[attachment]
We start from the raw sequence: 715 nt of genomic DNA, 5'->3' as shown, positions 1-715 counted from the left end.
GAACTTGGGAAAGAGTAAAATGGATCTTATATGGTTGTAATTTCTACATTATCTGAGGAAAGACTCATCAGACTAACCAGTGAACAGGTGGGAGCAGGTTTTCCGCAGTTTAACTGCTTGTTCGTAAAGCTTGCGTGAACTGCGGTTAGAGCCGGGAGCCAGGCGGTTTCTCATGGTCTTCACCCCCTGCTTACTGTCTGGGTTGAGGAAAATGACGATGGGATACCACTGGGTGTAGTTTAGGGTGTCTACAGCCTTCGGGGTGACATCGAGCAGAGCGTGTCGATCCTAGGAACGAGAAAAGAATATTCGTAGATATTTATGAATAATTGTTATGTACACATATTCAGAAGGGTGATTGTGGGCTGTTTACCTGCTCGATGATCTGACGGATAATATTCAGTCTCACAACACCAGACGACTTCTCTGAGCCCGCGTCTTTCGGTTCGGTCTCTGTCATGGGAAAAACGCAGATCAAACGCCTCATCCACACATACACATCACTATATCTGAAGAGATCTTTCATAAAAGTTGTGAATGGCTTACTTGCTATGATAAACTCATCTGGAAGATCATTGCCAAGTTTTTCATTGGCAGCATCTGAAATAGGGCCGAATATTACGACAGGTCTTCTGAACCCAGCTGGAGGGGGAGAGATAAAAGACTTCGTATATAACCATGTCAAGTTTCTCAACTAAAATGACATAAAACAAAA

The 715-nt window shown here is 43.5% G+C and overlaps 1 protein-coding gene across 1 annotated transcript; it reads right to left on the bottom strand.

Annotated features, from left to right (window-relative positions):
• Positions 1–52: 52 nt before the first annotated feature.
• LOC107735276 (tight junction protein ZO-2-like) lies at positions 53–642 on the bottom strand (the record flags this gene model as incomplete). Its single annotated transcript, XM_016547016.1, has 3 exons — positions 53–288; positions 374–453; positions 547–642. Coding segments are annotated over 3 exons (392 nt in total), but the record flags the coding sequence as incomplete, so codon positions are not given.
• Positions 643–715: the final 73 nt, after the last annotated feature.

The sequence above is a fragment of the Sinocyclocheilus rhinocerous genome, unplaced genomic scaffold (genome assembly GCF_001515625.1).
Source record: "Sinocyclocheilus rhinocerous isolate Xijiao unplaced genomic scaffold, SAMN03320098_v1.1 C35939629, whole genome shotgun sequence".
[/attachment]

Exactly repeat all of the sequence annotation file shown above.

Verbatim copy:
We start from the raw sequence: 715 nt of genomic DNA, 5'->3' as shown, positions 1-715 counted from the left end.
GAACTTGGGAAAGAGTAAAATGGATCTTATATGGTTGTAATTTCTACATTATCTGAGGAAAGACTCATCAGACTAACCAGTGAACAGGTGGGAGCAGGTTTTCCGCAGTTTAACTGCTTGTTCGTAAAGCTTGCGTGAACTGCGGTTAGAGCCGGGAGCCAGGCGGTTTCTCATGGTCTTCACCCCCTGCTTACTGTCTGGGTTGAGGAAAATGACGATGGGATACCACTGGGTGTAGTTTAGGGTGTCTACAGCCTTCGGGGTGACATCGAGCAGAGCGTGTCGATCCTAGGAACGAGAAAAGAATATTCGTAGATATTTATGAATAATTGTTATGTACACATATTCAGAAGGGTGATTGTGGGCTGTTTACCTGCTCGATGATCTGACGGATAATATTCAGTCTCACAACACCAGACGACTTCTCTGAGCCCGCGTCTTTCGGTTCGGTCTCTGTCATGGGAAAAACGCAGATCAAACGCCTCATCCACACATACACATCACTATATCTGAAGAGATCTTTCATAAAAGTTGTGAATGGCTTACTTGCTATGATAAACTCATCTGGAAGATCATTGCCAAGTTTTTCATTGGCAGCATCTGAAATAGGGCCGAATATTACGACAGGTCTTCTGAACCCAGCTGGAGGGGGAGAGATAAAAGACTTCGTATATAACCATGTCAAGTTTCTCAACTAAAATGACATAAAACAAAA

The 715-nt window shown here is 43.5% G+C and overlaps 1 protein-coding gene across 1 annotated transcript; it reads right to left on the bottom strand.

Annotated features, from left to right (window-relative positions):
• Positions 1–52: 52 nt before the first annotated feature.
• LOC107735276 (tight junction protein ZO-2-like) lies at positions 53–642 on the bottom strand (the record flags this gene model as incomplete). Its single annotated transcript, XM_016547016.1, has 3 exons — positions 53–288; positions 374–453; positions 547–642. Coding segments are annotated over 3 exons (392 nt in total), but the record flags the coding sequence as incomplete, so codon positions are not given.
• Positions 643–715: the final 73 nt, after the last annotated feature.

The sequence above is a fragment of the Sinocyclocheilus rhinocerous genome, unplaced genomic scaffold (genome assembly GCF_001515625.1).
Source record: "Sinocyclocheilus rhinocerous isolate Xijiao unplaced genomic scaffold, SAMN03320098_v1.1 C35939629, whole genome shotgun sequence".